Aynne Kokas is a multiple-award-winning researcher of US-Asian media and technology relations. Her first book, Hollywood Made in China (University of California Press, 2017), examines the cultural, economic, and political implications of film collaborations between China and the United States. Research for the book was supported by the Social Science Research Council, the Fulbright Foundation, the Chinese Ministry of Education, and others. Her second book, Border Patrol on the Digital Frontier: The Global Battle for Data Security explores the role of data governance in the trade relationships China, Japan, and the United States. Kokas’ research has been supported by the Abe Fellowship, the Woodrow Wilson Center for International Scholars, the National Endowment for the Humanities, and the Kluge Center at the Library of Congress, among others. Kokas is currently an assistant professor of media studies at the University of Virginia. She has testified in front of the House Asia-Pacific Subcommittee, is a Public Intellectual Program Fellow of the National Committee on US-China Relations, and her writing and commentary have appeared in over forty-five countries and ten languages.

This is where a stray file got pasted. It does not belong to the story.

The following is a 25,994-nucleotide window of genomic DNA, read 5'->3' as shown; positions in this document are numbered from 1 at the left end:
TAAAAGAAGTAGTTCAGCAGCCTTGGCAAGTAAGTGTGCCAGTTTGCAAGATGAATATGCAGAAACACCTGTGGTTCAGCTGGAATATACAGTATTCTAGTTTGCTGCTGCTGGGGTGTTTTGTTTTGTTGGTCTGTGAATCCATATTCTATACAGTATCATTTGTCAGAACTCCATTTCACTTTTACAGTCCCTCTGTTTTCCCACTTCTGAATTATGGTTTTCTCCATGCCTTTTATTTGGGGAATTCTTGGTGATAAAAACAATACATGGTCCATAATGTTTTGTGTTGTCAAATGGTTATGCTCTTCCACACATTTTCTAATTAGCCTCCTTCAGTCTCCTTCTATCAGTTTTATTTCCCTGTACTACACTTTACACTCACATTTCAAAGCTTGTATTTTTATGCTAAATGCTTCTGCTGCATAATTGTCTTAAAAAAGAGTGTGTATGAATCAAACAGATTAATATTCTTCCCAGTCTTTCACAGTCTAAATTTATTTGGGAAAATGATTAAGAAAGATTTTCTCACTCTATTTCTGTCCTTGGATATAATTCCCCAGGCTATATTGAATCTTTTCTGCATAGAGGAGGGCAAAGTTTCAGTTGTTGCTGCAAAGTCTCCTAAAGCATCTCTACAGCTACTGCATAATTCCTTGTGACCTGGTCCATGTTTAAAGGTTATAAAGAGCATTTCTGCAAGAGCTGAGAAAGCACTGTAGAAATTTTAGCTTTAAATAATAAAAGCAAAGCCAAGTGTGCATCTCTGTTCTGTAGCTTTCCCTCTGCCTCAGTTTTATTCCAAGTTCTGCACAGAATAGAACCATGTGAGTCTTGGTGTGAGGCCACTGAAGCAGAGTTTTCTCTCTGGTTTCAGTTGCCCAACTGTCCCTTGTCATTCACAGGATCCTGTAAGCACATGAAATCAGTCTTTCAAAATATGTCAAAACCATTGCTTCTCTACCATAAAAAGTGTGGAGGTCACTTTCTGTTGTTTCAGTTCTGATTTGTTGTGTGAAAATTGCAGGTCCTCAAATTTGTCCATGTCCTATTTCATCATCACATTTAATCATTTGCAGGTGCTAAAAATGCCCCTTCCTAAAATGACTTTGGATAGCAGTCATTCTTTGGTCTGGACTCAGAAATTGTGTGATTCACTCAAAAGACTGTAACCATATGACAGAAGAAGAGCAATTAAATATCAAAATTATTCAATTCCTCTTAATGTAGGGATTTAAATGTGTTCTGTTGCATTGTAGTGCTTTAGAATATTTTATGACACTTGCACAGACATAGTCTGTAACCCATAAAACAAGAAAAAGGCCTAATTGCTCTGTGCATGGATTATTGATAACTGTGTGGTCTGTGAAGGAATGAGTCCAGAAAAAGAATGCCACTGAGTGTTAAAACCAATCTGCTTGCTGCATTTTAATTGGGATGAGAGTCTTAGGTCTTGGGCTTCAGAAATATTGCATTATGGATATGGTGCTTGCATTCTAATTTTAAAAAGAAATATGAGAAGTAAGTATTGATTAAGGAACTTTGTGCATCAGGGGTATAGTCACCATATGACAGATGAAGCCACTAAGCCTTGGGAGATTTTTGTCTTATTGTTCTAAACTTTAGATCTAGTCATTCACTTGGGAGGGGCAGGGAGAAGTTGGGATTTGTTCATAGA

My book project, Border Patrol on the Digital Frontier: Japan, the United States, and China in The Global Battle for National Data addresses one of the most pressing contemporary, transnational, policy-relevant questions affecting the United States and Japan in the 21st century – China's rapidly increasing influence in the global technology industry. Border Patrol argues that by structuring the storage and limiting the flow of consumer data into and out of its borders, China is defining the relationship between data and the nation in the twenty-first century not just within its borders, but also for key trading partners like Japan and the United States. For my Abe project, I plan to examine two critical competitive areas of consumer data gathering between China and Japan: investment from Japanese firms in Chinese platforms; and investment from Chinese firms in Japanese platforms. In the investment space, Japanese investors like Japanese technology Softbank and its Softbank Vision Fund have transformed the Chinese technology industry through investment in Chinese platforms like the ridesharing service Didi, and Chinese multinational e-commerce, retail, Internet, AI and technology conglomerate, Alibaba. Chinese firms like SenseTime and Alibaba are extending their reach into the Japanese market. The project builds on the research I have done as a fellow at the Woodrow Wilson Center for International Scholars in Washington, DC examining investment from US firms into Chinese platforms; and investment from Chinese firms into US platforms. This project will identify how the differing investment strategies of the United States and Japan in China (and vice versa), are shaping the norms of the global technology landscape regarding where data is stored, how it is managed, and how it is used. The project further compares the approaches taken by Chinese, US and Japanese policymakers to protect consumer data. Through comparative analysis of strategies taken by American and Japanese firms, this project will identify through comparative analysis what steps policymakers can make to be able to most effectively contend with increasing Chinese power in global technology investment in both countries. Unlike governments and corporations, consumers typically do not develop or control their proprietary platforms and are thus subject to the standards of institutional stakeholders regarding how their data is stored, secured, and circulated. This means that consumers around the world are caught within a web of international institutional data gathering and sharing. This book will untangle this web for scholars and everyday people to ensure that stakeholders have the tools they need to understand how personal data is generated, stored, and circulated.